Yes, the other Ko Chang. Fondly referred to as "Little Ko Chang", this blip of an island, midway between Ranong and the similarly sized Ko Phayam, is just about everything the bigger Ko Chang isn't.
Development (and prices) are low key and much of the island still counts cashew nut cultivation as a mainstay. There's one large, broad beach and a couple of smaller bays to choose from. As with Ko Phayam, the snorkelling is quite poor, but there's still plenty of sand to bake on and warm water to splash in.
Best of all are the sunsets and the spectacular views across to St Matthew's Island in Burma -- absolutely breathtaking.
Very popular with Europeans (especially Germans), Ko Chang is also popular with the long-stay, travel slow crowd -- anything less than a week's stay probably won't count for a discount, but that's not a big deal as the bungalows are cheap, as is the food and booze.
Smooth beaches and calm water (in season) make this a hit with families who are happy with just the more basic creature comforts. Allow three nights.
If Ko Chang is a little too rustic for you, nearby Ko Phayam is a great second option. It's a slightly bigger island, with more beaches and a greater variety of places to stay -- if you want air-con, hot water and a swimming pool you can get it here.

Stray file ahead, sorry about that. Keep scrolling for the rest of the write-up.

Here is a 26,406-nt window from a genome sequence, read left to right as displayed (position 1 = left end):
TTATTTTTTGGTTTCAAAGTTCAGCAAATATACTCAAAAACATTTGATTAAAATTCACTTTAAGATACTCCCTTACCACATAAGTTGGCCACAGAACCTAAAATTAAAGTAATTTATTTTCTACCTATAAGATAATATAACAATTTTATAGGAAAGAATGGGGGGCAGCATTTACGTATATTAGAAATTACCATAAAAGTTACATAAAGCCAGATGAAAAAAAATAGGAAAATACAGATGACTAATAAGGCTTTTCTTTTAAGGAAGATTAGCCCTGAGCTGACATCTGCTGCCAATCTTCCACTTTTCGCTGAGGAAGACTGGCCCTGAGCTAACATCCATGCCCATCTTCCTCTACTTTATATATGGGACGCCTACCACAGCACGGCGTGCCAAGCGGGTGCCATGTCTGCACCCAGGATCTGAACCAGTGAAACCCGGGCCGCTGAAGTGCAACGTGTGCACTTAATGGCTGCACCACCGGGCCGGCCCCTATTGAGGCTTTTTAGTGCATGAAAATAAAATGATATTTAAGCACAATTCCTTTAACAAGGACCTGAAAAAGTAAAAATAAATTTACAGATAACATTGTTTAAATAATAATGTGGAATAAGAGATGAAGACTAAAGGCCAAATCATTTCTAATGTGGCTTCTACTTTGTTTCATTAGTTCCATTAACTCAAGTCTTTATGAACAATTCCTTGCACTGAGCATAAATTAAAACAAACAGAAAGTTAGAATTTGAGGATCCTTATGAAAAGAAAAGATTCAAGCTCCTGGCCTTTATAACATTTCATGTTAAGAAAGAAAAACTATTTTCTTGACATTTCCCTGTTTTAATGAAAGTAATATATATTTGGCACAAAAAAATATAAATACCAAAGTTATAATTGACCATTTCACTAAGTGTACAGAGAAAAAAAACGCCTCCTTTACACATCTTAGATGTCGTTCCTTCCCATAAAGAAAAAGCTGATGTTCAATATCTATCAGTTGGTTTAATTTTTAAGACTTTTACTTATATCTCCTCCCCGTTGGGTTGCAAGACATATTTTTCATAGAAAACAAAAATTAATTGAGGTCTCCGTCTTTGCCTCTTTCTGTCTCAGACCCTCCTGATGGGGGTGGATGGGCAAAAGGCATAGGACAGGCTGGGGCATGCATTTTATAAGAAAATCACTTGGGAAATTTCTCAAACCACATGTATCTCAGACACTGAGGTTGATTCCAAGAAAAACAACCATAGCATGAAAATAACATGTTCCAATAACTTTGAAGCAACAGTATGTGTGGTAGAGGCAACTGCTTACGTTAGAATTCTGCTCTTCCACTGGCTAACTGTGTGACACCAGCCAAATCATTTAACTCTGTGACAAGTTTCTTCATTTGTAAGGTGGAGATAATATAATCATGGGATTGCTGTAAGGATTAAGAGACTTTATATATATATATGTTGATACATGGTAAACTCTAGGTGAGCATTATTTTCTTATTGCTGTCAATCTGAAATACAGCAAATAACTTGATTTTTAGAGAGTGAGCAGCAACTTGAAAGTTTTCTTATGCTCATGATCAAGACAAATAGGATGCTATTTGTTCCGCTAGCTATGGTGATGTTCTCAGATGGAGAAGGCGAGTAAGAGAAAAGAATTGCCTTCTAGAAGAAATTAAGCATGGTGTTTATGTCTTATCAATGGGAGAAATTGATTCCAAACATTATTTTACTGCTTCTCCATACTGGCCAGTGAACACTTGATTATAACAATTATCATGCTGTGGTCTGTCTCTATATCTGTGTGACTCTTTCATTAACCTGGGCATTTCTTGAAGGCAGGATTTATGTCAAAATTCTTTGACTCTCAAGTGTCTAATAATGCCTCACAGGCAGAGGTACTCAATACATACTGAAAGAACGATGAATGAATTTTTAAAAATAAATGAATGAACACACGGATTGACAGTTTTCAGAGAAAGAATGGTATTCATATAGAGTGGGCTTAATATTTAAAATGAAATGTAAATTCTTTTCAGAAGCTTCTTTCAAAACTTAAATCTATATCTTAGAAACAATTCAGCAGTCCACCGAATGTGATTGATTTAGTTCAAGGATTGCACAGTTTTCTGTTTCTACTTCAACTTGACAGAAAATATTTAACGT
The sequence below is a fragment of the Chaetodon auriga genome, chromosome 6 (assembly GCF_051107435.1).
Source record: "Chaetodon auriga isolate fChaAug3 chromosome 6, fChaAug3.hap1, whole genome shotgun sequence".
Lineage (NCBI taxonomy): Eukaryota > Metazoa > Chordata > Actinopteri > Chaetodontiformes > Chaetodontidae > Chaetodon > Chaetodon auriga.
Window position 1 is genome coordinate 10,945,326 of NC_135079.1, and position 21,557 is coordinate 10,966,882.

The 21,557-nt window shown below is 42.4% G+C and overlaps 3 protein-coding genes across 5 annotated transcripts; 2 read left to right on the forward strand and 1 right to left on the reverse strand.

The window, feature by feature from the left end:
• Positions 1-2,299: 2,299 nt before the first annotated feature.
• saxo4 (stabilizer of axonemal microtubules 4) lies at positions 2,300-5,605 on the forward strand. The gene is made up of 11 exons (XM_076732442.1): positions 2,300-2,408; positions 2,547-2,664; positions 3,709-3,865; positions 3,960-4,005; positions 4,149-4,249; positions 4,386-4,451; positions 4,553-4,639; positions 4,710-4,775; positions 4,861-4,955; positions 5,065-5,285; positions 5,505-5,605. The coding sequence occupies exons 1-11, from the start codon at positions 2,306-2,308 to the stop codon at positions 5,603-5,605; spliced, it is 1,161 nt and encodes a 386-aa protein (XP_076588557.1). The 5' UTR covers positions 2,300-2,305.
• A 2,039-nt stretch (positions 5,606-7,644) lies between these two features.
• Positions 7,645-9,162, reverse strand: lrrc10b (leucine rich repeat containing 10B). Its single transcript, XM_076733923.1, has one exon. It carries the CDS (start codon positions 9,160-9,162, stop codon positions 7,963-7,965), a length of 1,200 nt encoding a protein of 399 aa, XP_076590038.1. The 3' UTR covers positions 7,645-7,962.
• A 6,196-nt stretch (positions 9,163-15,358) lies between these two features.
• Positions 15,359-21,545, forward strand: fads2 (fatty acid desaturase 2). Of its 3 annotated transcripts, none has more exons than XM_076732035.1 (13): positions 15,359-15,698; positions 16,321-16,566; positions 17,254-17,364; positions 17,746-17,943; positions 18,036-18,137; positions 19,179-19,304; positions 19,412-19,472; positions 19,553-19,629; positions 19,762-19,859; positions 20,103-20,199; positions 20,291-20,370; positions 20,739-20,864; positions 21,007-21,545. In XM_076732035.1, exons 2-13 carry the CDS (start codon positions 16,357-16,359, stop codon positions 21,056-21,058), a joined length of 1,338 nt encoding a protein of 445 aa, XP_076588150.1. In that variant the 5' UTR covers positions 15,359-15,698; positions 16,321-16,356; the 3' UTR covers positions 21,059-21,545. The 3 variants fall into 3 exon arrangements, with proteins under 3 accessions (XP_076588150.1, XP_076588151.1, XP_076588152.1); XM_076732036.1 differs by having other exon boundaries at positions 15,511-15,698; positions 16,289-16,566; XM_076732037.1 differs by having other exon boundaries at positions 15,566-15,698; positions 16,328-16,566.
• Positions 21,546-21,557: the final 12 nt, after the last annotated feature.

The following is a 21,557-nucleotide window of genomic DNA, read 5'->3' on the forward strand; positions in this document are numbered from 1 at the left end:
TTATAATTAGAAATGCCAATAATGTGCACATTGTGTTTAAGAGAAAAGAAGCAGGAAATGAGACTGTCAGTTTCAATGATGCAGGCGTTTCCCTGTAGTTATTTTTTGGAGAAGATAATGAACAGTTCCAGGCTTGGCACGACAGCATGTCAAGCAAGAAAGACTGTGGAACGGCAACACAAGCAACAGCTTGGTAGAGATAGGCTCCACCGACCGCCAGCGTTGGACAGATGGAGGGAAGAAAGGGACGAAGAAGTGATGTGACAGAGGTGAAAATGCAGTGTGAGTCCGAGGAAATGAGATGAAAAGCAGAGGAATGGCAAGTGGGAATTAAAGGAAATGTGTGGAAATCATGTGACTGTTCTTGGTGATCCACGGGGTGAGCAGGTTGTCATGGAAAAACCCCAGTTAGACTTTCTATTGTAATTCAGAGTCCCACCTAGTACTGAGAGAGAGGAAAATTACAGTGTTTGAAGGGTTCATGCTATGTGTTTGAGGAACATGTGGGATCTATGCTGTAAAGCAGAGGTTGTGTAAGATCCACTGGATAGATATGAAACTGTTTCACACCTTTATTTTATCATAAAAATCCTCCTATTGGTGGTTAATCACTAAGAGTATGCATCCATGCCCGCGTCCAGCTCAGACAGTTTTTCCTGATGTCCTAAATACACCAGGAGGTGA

As with Ko Chang, this is a very popular island with Europeans and travellers with children, but in the scheme of things, tourism is still a fraction of the scale of what you'll see further south in Khao Lak or Phuket. Allow three nights.
So back onto the mainland. Jump on pretty much any southbound bus and leap off at Khuraburi, which lies roughly halfway between Ranong and Phuket. The town itself is totally forgettable, but it is the primary leaping off point for glorious Ko Phra Thong, Ko Ra and, for diving enthusiasts, Ko Surin National Park.
Ko Phra Thong